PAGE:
Yesterday at The UK Touring Symposium disability in theatre (or more specifically, on stage) was one of the hot topics of the afternoon. This is clearly an issue which is gaining momentum in the industry and one that every theatre maker should be aware of as it’s important that the diversity in the world is reflected in our media.
You are invited to a book launch on this very topic with Jonathan Meth (Project Dramaturg, Crossing The Line, Disability Research Centre, Goldsmiths and Expert Adviser to Ambitious About Autism) who I’ll leave to introduce the event…
Theatres of Learning Disability: Good, Bad or Plain Ugly? (Palgrave 2015) is the first in-depth critical examination of theatre involving the collaboration of learning disabled artists. This new book challenges academics and theatre makers to rethink what theatre can be.
To launch the book, its author, Dr Matt Hargrave (Northumbria University) will be in conversation with myself and artist Jez Colborne (Mind the Gap) on Tuesday evening:
22nd March 5:30pm – 7.30pm George Wood Theatre, Goldsmiths, University of London, Lewisham Way, London SE14 6NW All welcome
22nd March 5:30pm – 7.30pm
George Wood Theatre, Goldsmiths,
University of London, Lewisham Way,
London SE14 6NW
About the book
This is the first book to focus exclusively on theatre and learning disability as theatre – rather than advocacy or therapy. Matt Hargrave provocatively realigns many of the (hitherto unvoiced) assumptions that underpin such practices, and opens up a new set of critical questions. Stemming from a close engagement with the work of several very different theatre companies – including Mind the Gap (UK); Back to Back (Australia) – and unique solo artists such as Jez Colborne, this book shifts the emphasis from questions of social benefit towards a genuine engagement with aesthetic judgement. Hargrave examines the rich variety of contemporary theatrical practices in this field and spans a wide range of forms such as site specific, naturalistic and autobiographical performance. The book examines ways in which the learning disabled performer might be read on stage, and the ways in which s/he might disturb assumptions, not least about what acting or artistic authorship is
‘Matt Hargrave’s new book provides an outstanding overview and in-depth analysis of the different theatres of learning disability. It demonstrates an acute sensitivity to the social, political and aesthetic questions raised by practitioners of what has emerged as an important area of contemporary theatre and performance. Theatres of Learning Disability pushes the boundaries of the field and asks the difficult questions about how we discuss and value the artistry of actors, creators and participants.’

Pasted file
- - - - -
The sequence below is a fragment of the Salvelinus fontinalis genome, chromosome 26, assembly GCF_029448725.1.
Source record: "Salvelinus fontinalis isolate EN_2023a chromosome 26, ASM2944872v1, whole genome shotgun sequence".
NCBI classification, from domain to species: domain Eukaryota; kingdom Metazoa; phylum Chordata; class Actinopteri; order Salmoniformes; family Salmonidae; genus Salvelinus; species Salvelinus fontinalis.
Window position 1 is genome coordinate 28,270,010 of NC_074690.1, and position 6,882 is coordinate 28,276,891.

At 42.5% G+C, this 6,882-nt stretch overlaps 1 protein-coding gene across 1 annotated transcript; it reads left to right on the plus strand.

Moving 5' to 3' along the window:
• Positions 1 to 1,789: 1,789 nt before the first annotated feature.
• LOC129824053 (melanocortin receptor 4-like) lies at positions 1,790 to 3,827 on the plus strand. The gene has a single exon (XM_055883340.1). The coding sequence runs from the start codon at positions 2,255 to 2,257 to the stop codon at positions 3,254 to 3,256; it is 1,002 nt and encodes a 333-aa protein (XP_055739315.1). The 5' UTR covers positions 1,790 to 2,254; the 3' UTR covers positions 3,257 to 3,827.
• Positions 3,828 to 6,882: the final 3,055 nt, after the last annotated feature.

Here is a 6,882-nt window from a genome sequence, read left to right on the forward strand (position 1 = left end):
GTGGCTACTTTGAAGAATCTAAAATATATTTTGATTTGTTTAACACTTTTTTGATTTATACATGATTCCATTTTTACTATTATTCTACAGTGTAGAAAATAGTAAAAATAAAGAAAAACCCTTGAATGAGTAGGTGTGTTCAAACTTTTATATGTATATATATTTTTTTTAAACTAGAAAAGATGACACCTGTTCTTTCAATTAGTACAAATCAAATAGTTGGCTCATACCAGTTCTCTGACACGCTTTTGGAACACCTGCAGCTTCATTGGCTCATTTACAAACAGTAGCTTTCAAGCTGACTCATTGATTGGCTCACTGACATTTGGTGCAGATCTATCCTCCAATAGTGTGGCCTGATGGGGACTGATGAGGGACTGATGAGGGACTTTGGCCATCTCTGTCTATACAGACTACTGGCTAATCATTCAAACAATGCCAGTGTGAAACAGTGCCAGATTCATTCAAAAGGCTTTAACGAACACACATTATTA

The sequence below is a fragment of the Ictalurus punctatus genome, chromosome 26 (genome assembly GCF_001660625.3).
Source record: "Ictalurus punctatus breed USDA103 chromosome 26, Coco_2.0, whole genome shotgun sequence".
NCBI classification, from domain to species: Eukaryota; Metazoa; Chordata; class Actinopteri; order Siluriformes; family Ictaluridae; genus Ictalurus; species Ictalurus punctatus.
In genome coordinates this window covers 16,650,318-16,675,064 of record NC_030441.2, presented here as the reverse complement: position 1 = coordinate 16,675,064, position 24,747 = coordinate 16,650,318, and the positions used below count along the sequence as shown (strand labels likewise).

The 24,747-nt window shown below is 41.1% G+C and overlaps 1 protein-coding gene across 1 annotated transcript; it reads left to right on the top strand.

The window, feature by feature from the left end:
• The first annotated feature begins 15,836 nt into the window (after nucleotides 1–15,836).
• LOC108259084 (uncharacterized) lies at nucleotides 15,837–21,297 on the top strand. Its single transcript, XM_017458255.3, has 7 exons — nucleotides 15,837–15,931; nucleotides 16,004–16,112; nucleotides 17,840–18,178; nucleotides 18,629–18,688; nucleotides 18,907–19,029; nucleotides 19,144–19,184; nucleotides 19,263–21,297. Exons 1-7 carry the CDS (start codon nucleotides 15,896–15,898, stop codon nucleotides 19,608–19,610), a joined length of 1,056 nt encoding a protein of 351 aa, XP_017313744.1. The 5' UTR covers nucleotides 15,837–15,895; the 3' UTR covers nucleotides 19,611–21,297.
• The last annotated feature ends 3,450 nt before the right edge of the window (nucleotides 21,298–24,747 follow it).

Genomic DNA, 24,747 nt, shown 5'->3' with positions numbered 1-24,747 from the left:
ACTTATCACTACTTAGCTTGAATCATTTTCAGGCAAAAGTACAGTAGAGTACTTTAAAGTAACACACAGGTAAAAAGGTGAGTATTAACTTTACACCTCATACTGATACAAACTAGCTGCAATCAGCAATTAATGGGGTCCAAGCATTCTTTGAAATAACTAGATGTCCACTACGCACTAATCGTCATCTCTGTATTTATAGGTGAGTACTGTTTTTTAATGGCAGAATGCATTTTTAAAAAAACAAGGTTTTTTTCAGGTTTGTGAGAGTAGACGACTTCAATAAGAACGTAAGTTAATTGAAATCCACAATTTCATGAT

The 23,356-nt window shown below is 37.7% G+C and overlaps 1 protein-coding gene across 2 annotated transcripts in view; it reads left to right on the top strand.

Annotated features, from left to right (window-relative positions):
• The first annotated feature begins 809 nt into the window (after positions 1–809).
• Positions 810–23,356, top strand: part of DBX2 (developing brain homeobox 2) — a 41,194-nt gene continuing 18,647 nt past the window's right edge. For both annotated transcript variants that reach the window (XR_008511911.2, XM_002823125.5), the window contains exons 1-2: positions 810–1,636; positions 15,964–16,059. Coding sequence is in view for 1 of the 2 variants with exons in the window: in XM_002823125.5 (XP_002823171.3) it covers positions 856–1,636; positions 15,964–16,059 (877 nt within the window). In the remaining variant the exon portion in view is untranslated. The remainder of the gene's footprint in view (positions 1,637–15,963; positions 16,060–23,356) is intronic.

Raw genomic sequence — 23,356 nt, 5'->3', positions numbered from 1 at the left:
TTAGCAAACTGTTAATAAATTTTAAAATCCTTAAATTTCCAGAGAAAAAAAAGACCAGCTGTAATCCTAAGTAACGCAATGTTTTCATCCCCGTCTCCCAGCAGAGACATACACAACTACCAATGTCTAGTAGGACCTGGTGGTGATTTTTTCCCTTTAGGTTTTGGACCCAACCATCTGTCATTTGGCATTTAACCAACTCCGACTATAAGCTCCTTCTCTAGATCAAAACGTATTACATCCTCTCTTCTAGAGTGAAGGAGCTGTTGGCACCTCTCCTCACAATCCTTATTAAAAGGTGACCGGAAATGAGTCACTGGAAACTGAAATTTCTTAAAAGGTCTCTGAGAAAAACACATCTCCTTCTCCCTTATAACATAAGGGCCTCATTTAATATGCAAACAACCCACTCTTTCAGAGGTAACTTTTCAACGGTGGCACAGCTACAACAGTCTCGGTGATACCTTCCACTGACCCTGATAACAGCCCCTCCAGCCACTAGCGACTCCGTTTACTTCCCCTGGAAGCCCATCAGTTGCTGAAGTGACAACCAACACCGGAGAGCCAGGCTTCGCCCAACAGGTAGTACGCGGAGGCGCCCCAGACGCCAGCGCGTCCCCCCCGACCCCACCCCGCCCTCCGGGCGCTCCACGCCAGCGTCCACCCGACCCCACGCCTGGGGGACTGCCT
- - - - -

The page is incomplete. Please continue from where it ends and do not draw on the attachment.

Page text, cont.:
– James Thompson, University of Manchester, UK
Disability Research Centre at Goldsmiths (DRC)
The launch is being hosted by the Disability Research Centre at Goldsmiths. The DRC is characterised by a diversity of innovative research related to disability and society. The DRC actively promotes the rights of disabled people, and undertakes research that highlights the endemic disablism within society, which is evident in the socio-institutional make up of society, and through social and cultural representations and practices.
The distinctiveness of the DRC, in comparison with other such centres in the UK, is that it neither subscribes to a social model of disability nor to a medical one, but rather is committed to developing theory and scholarship out of the impasse that each represents by exploring new theoretical departures and modes of inquiry.
In this respect, the DRC will build upon the theoretical diversity at Goldsmiths, ranging from feminist cultural theory to STS, Marxism and post-colonialism, and be open to different lines of inquiry that enable innovative ideas to emerge.
Crossing The Line
The book launch is also part of a wider Project
Crossing The Line is a project of the co-operative partnership of 3 European theatre companies: all leaders in the field of working with learning disabled artists. The partners are Moomsteatern in Malmo, Sweden; Compagnie de L’Oiseau Mouche in Roubaix, France and Mind The Gap in Bradford, UK.
Artistically led and committed to meeting the new challenges of producing and touring theatre made by learning disabled and non-disabled theatre makers, Crossing The Line allows the three companies to bring their artists together to learn from and with each other; engage with creative and audience development processes; develop connections with a wider network of European theatre companies with a focus on learning disabled artists; and create 3 new productions – culminating in a showcase festival in Roubaix in January 2017.
Crossing The Line has been made possible thanks to a grant of €200,000 to deliver this two year small scale co-operation project from the EU Creative Europe fund.